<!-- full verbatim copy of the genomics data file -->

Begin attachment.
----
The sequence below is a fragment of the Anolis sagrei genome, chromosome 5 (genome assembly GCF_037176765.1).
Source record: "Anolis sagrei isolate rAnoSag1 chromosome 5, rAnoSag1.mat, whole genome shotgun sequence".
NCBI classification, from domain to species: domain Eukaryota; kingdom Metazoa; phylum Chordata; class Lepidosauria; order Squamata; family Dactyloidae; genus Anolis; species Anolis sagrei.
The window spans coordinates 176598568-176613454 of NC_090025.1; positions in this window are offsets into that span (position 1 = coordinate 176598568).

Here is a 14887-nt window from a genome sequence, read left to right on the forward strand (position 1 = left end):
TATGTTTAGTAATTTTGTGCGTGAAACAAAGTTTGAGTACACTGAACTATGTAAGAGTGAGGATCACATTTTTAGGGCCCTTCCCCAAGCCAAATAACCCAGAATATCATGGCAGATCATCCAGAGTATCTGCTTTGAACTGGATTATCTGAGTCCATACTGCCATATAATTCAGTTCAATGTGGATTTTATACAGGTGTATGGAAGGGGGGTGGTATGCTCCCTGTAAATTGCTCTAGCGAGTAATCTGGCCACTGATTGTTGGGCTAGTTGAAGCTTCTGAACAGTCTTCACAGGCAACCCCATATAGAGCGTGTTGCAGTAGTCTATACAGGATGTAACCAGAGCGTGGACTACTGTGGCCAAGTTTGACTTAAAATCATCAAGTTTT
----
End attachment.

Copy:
The sequence below is a fragment of the Anolis sagrei genome, chromosome 5 (genome assembly GCF_037176765.1).
Source record: "Anolis sagrei isolate rAnoSag1 chromosome 5, rAnoSag1.mat, whole genome shotgun sequence".
NCBI classification, from domain to species: domain Eukaryota; kingdom Metazoa; phylum Chordata; class Lepidosauria; order Squamata; family Dactyloidae; genus Anolis; species Anolis sagrei.
The window spans coordinates 176598568-176613454 of NC_090025.1; positions in this window are offsets into that span (position 1 = coordinate 176598568).

Here is a 14887-nt window from a genome sequence, read left to right on the forward strand (position 1 = left end):
TATGTTTAGTAATTTTGTGCGTGAAACAAAGTTTGAGTACACTGAACTATGTAAGAGTGAGGATCACATTTTTAGGGCCCTTCCCCAAGCCAAATAACCCAGAATATCATGGCAGATCATCCAGAGTATCTGCTTTGAACTGGATTATCTGAGTCCATACTGCCATATAATTCAGTTCAATGTGGATTTTATACAGGTGTATGGAAGGGGGGTGGTATGCTCCCTGTAAATTGCTCTAGCGAGTAATCTGGCCACTGATTGTTGGGCTAGTTGAAGCTTCTGAACAGTCTTCACAGGCAACCCCATATAGAGCGTGTTGCAGTAGTCTATACAGGATGTAACCAGAGCGTGGACTACTGTGGCCAAGTTTGACTTAAAATCATCAAGTTTT